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In re Commitment of Minehan

Decided: July 10, 1974.

IN THE MATTER OF THE COMMITMENT OF WILLIAM MINEHAN


Davidson, J.s.c., Temporarily Assigned.

Davidson

[130 NJSuper Page 299] An application for transcript costs was heard and granted orally on July 10, 1974, at which time the New Jersey Department of Institutions and Agencies was ordered to pay the cost of the transcript. A stay of the order was granted to permit the State to file an appeal. This was done. Counsel for the applicant presses for a written opinion to supplement this oral determination. The court obliges.

Movant was committed to Marlboro Psychiatric Hospital under N.J.S.A. 30:4-44. At the time it was determined he was indigent and his legal settlement was New Jersey.

Thereafter he sought his release and a hearing was held pursuant to N.J.S.A. 30:4-48. This hearing resulted in a denial of his release and an affirmation of his indigency. He has filed a notice of appeal of this denial and seeks an order for the transcript thereof at public expense.

Under R. 2:5-3 and R. 2:6-12 a person seeking appellate review must file a transcript to perfect his appeal. Movant was adjudged indigent at the time of his commitment and continues in that condition. He is therefore unable to pay the costs of the necessary transcript and relies on R. 2:5-3(d) in claiming that he is entitled to have the transcript prepared at public expense.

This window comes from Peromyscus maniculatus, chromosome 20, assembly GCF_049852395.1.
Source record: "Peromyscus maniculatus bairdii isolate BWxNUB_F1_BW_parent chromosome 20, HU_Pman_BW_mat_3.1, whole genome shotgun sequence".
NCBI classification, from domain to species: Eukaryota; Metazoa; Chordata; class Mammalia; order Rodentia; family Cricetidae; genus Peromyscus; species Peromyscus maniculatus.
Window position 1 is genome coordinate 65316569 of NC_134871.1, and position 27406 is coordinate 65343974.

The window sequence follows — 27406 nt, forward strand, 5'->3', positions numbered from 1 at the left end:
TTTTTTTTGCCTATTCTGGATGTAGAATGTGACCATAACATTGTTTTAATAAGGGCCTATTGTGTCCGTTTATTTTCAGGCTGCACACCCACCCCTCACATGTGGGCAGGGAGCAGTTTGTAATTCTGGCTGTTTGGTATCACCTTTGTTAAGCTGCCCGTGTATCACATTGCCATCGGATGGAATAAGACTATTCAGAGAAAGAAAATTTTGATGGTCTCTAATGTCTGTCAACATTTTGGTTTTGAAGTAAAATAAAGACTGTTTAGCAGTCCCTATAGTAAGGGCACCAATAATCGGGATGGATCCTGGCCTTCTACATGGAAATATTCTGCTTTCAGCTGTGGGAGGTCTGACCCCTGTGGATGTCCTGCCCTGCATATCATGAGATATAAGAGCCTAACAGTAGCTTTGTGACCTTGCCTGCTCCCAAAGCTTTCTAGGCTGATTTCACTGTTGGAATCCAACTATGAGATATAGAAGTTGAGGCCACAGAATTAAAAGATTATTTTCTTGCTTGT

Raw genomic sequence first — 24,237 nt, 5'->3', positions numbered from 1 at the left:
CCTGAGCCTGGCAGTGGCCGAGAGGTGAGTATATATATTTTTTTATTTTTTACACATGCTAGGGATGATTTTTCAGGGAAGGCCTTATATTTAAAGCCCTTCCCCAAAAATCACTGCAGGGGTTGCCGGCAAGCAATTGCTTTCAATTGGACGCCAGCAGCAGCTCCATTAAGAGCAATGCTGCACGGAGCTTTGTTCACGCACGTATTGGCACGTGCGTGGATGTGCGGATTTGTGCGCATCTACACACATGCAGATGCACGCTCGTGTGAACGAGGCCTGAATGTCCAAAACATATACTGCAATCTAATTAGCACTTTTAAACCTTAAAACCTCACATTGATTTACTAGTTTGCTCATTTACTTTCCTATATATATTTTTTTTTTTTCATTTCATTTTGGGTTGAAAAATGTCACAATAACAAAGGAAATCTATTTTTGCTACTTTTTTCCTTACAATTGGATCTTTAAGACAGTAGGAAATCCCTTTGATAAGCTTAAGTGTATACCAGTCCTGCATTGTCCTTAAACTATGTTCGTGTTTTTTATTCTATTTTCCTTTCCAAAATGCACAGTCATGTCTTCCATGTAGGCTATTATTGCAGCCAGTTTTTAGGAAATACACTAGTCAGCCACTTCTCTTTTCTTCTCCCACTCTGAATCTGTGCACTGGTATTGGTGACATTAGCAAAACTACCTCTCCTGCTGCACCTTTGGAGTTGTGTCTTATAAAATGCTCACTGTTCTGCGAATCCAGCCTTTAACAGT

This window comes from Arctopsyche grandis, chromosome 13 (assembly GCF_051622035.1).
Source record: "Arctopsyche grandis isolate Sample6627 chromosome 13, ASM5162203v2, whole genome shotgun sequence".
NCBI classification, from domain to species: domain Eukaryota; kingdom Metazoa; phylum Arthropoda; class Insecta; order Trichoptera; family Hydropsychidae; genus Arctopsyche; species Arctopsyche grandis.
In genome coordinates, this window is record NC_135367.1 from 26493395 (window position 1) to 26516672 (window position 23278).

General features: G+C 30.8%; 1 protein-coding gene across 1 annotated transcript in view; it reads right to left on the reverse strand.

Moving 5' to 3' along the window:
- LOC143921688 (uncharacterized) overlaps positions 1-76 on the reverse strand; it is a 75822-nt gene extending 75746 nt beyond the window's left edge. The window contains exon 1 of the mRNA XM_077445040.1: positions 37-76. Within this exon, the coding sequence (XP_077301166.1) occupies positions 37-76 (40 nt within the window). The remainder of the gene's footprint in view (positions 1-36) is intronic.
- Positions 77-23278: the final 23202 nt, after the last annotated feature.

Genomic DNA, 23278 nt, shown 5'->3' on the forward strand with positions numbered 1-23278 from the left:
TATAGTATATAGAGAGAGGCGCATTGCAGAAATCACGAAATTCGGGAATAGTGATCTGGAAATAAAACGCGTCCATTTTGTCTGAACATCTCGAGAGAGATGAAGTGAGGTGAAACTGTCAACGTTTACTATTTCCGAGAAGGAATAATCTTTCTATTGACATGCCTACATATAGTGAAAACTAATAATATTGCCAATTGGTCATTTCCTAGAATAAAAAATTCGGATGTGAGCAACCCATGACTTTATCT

Two issues are before the court: whether R. 2:5-3(d) extends to the preparation of a transcript of proceedings relating to the involuntary civil commitment of an indigent at public expense and, if so, what meaning should be given to the term "public expense" in the circumstances of this case.

I

The State contends that in the absence of a constitutional mandate or a statutory grant of power, indigent civil litigants are not entitled to a transcript at public expense. The court finds that a constitutional mandate does exist in the instant case, and that the transcript must be supplied at public expense.

The Fourteenth Amendment to the United States Constitution guarantees that no State shall deprive any person of life, liberty or property without due process of law, or deny to any person within its jurisdiction the equal protection of the laws. Our courts have already recognized the application of these concepts to the area of civil commitment. In re Carter, 64 N.J. 382 (1974).

The United States Supreme Court, in In re Gault, 387 U.S. 1, 87 S. Ct. 1428, 18 L. Ed. 2d 527 (1967), held that

the basic rights which apply to proceedings should not be determined by the label assigned to them. The court affirmed the principle that what is at stake for the individual is what is determinative of the constitutional safeguards to be applied.

Involuntary civil commitment proceedings, although traditionally civil in nature, may similarly deprive persons of their freedom. Commitment in this case was to a state ...


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